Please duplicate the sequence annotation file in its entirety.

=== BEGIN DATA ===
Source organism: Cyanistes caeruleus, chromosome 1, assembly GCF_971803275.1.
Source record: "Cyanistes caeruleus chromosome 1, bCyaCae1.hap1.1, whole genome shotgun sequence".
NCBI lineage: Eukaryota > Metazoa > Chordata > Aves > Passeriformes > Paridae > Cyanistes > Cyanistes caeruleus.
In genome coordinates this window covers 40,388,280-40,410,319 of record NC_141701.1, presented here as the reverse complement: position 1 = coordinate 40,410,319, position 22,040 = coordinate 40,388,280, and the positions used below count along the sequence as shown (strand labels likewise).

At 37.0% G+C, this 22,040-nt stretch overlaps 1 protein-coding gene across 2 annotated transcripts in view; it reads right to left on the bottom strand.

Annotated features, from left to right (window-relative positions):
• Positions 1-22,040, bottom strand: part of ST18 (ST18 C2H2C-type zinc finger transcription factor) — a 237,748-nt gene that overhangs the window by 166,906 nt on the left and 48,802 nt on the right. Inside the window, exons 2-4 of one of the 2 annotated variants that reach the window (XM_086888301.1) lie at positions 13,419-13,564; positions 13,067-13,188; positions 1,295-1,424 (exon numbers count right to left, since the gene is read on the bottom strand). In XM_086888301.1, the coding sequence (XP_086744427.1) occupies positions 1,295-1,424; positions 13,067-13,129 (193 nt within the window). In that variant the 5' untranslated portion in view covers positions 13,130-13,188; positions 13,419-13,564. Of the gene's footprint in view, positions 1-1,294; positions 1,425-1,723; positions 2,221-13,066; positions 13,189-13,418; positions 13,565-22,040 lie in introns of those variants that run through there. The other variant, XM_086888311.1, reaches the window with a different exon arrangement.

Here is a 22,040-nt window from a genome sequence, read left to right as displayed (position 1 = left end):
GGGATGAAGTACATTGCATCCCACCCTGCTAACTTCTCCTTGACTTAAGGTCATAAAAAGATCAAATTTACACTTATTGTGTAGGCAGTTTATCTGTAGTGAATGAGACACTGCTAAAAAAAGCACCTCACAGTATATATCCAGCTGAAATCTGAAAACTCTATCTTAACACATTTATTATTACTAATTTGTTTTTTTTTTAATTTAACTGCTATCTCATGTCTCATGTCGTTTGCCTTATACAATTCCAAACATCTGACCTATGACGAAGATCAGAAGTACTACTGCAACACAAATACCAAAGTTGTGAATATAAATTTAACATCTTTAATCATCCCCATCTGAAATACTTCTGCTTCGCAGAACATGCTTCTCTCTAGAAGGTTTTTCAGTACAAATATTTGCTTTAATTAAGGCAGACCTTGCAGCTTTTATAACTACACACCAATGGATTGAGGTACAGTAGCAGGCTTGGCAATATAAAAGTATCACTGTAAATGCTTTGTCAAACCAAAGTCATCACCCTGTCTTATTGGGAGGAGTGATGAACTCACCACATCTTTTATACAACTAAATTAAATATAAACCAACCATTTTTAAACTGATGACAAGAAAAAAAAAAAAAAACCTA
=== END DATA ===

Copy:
Source organism: Cyanistes caeruleus, chromosome 1, assembly GCF_971803275.1.
Source record: "Cyanistes caeruleus chromosome 1, bCyaCae1.hap1.1, whole genome shotgun sequence".
NCBI lineage: Eukaryota > Metazoa > Chordata > Aves > Passeriformes > Paridae > Cyanistes > Cyanistes caeruleus.
In genome coordinates this window covers 40,388,280-40,410,319 of record NC_141701.1, presented here as the reverse complement: position 1 = coordinate 40,410,319, position 22,040 = coordinate 40,388,280, and the positions used below count along the sequence as shown (strand labels likewise).

At 37.0% G+C, this 22,040-nt stretch overlaps 1 protein-coding gene across 2 annotated transcripts in view; it reads right to left on the bottom strand.

Annotated features, from left to right (window-relative positions):
• Positions 1-22,040, bottom strand: part of ST18 (ST18 C2H2C-type zinc finger transcription factor) — a 237,748-nt gene that overhangs the window by 166,906 nt on the left and 48,802 nt on the right. Inside the window, exons 2-4 of one of the 2 annotated variants that reach the window (XM_086888301.1) lie at positions 13,419-13,564; positions 13,067-13,188; positions 1,295-1,424 (exon numbers count right to left, since the gene is read on the bottom strand). In XM_086888301.1, the coding sequence (XP_086744427.1) occupies positions 1,295-1,424; positions 13,067-13,129 (193 nt within the window). In that variant the 5' untranslated portion in view covers positions 13,130-13,188; positions 13,419-13,564. Of the gene's footprint in view, positions 1-1,294; positions 1,425-1,723; positions 2,221-13,066; positions 13,189-13,418; positions 13,565-22,040 lie in introns of those variants that run through there. The other variant, XM_086888311.1, reaches the window with a different exon arrangement.

Here is a 22,040-nt window from a genome sequence, read left to right as displayed (position 1 = left end):
GGGATGAAGTACATTGCATCCCACCCTGCTAACTTCTCCTTGACTTAAGGTCATAAAAAGATCAAATTTACACTTATTGTGTAGGCAGTTTATCTGTAGTGAATGAGACACTGCTAAAAAAAGCACCTCACAGTATATATCCAGCTGAAATCTGAAAACTCTATCTTAACACATTTATTATTACTAATTTGTTTTTTTTTTAATTTAACTGCTATCTCATGTCTCATGTCGTTTGCCTTATACAATTCCAAACATCTGACCTATGACGAAGATCAGAAGTACTACTGCAACACAAATACCAAAGTTGTGAATATAAATTTAACATCTTTAATCATCCCCATCTGAAATACTTCTGCTTCGCAGAACATGCTTCTCTCTAGAAGGTTTTTCAGTACAAATATTTGCTTTAATTAAGGCAGACCTTGCAGCTTTTATAACTACACACCAATGGATTGAGGTACAGTAGCAGGCTTGGCAATATAAAAGTATCACTGTAAATGCTTTGTCAAACCAAAGTCATCACCCTGTCTTATTGGGAGGAGTGATGAACTCACCACATCTTTTATACAACTAAATTAAATATAAACCAACCATTTTTAAACTGATGACAAGAAAAAAAAAAAAAAACCTA